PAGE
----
‘He’s out the front, I’m in the back/I lock the front, he’s in the back/And I’ll be damned, that silly b***h is screaming ‘rape.’ R. Kelly, Down Low
Emily Dickinson once wrote that human beings would rather ‘an Ignis Fatuus than no illume at all’. The Ignis Fatuus to which she referred is the phosphorescent light that hovers and flits over swampy grounds at night. The light, however, is caused by the spontaneous combustion of gases emitted by rotting organic matter. In the darkness it may appear to be illumination. Yet it is not light at all, it is an obfuscating product of odiousness and to follow such spurious light would lead to a slow yet calamitous quicksand plunge into flooded bottomlands. Better a violent, misogynist Black man in the media than none at all is much the same fata morgana. Arguing that R. Kelly be excused and enabled purely because he is a successful African American despite his pronounced intentions to kidnap and molest our daughters, is an ambuscade.
A decade after exposing R. Kelly, I maintain that toxicity thrives on silence. Abuse, paedophilia, misogyny must always be exposed if we are to elevate our young. Abuse knows no colour. It is an injustice that must be unravelled loudly if we are to create change. The Pied Piper went on to abuse many more young girls after I sought to expose him whilst being hushed and having my life threatened by the naysayers. It’s not enough to like R. Kelly’s music because we want to ‘Step in the name of love’ at family parties, it’s not about ‘not tearing down the Black man’ when he is guilty of heinous atrocities against our Black children, who is trusting we’ll be too blinded by his music to notice his dastardly plans.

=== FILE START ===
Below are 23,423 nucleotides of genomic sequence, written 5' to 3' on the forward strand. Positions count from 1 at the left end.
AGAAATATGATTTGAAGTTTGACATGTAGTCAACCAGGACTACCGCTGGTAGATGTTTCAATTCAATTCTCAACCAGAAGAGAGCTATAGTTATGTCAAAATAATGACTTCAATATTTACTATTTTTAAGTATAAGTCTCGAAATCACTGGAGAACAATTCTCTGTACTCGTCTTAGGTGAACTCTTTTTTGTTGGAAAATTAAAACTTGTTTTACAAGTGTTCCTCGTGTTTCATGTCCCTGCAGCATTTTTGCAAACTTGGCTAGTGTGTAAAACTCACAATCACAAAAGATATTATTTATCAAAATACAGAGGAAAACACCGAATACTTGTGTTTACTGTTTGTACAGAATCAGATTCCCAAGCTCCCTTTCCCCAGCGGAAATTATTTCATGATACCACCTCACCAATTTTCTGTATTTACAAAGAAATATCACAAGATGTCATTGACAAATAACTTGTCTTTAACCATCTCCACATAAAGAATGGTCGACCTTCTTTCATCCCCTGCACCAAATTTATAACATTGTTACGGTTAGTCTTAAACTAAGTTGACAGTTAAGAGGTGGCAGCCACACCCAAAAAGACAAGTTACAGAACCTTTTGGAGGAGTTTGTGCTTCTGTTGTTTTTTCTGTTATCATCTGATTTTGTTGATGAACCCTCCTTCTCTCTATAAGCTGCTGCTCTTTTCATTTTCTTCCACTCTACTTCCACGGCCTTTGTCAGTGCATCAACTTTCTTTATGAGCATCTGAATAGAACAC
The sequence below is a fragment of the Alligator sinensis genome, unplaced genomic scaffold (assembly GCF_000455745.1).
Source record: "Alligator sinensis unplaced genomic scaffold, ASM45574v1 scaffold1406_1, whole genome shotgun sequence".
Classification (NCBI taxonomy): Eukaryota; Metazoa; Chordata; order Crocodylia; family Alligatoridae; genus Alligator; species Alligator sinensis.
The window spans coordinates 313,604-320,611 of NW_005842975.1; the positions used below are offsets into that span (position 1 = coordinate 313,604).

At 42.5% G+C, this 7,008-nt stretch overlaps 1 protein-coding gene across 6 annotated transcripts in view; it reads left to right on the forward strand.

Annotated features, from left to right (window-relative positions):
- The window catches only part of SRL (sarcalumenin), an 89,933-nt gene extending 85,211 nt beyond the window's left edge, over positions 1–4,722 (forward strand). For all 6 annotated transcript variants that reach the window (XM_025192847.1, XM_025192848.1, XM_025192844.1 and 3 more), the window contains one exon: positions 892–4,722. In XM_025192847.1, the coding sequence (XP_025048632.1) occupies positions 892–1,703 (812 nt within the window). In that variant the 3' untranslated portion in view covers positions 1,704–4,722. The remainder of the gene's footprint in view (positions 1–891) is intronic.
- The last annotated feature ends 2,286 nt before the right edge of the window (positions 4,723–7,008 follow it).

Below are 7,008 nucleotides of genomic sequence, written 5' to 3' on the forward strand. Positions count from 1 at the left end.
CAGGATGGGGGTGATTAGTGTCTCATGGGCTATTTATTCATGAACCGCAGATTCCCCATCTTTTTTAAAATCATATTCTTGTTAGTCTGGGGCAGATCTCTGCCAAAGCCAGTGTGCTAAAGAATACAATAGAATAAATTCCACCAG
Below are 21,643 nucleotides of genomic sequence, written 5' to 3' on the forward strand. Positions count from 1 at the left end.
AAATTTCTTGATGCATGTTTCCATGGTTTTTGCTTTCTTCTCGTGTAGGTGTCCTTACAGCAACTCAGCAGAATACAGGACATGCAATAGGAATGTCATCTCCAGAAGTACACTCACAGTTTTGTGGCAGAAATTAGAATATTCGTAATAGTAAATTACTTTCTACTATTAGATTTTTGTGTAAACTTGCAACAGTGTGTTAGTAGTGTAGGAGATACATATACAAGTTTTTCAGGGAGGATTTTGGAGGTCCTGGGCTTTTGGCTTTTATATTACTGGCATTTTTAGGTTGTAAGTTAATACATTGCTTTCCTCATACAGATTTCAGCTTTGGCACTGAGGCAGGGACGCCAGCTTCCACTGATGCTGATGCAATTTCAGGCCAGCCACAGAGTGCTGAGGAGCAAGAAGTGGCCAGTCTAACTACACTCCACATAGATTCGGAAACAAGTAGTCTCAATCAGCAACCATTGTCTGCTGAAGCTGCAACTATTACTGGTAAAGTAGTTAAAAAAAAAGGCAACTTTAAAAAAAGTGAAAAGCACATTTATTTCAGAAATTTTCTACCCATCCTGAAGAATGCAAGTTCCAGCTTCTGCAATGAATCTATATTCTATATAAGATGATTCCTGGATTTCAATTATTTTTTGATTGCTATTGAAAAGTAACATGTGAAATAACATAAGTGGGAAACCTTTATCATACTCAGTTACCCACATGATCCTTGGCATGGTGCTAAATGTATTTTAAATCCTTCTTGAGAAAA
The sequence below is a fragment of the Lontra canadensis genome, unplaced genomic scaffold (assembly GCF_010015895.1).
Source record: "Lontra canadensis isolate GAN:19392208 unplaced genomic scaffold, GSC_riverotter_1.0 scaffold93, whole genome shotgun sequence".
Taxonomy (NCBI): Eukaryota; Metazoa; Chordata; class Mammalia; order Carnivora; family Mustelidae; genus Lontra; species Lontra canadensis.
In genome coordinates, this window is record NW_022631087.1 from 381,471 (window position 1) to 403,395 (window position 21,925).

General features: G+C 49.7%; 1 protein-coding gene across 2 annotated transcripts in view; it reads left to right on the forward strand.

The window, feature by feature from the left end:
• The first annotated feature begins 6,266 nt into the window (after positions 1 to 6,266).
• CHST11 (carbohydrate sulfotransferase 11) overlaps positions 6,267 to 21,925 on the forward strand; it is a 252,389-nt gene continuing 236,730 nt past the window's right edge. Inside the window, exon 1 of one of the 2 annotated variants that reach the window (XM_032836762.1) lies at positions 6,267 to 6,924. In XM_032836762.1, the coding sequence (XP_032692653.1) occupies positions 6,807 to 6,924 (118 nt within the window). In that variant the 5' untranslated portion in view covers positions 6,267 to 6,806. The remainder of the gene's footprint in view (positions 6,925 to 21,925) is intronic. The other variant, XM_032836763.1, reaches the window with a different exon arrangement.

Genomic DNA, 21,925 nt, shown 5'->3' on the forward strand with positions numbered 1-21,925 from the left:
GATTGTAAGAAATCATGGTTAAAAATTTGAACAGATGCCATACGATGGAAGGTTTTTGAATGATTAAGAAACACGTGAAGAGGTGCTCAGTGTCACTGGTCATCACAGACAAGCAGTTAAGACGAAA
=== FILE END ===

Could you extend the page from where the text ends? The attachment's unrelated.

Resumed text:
I once read that a writer is an individual who simply feels like talking on paper. I’m an individual who feels like talking on paper and pedagogically with my community about the brutal misrepresentation we suffer at the hands of the media and the music industry Let’s begin the conversation and let’s begin it by recognising the crime of female exploitation in the name of ‘entertainment’. It’s time to stop making excuses for ‘entertainment’s sake’ and dismissing the belisha beacons so that we can dance to our own demise. It’s time to start questioning and analysing the intent behind songs, lyrics, videos, and pseudonyms. We owe it to our children, so that we never enable another Pied Piper to thrive and succeed on our watch again.
Author Daniella Maison’s article series ‘Black women & Hip Hop’ went viral in 2009 and gained her critical acclaim in the USA; followed by a viral contribution on the death of Sarah Reed. Maison notably exposed R.Kelly in 2008. Her devotion to and fearlessness in raising social cause awareness has made an impact in the diaspora. Maison has most notably and bravely spoken out on issues of feminism, police brutality, FGM and honour killings, appearing in Emel Magazine, Hard knocks radio, Peace TV, New Nation, Black Thought Radio and the BBC. The N Word is set for publication next month, featuring a foreword by Benjamin Zephaniah. This year she was shortlisted for a Black Excellence award for her contribution to changing the world through words.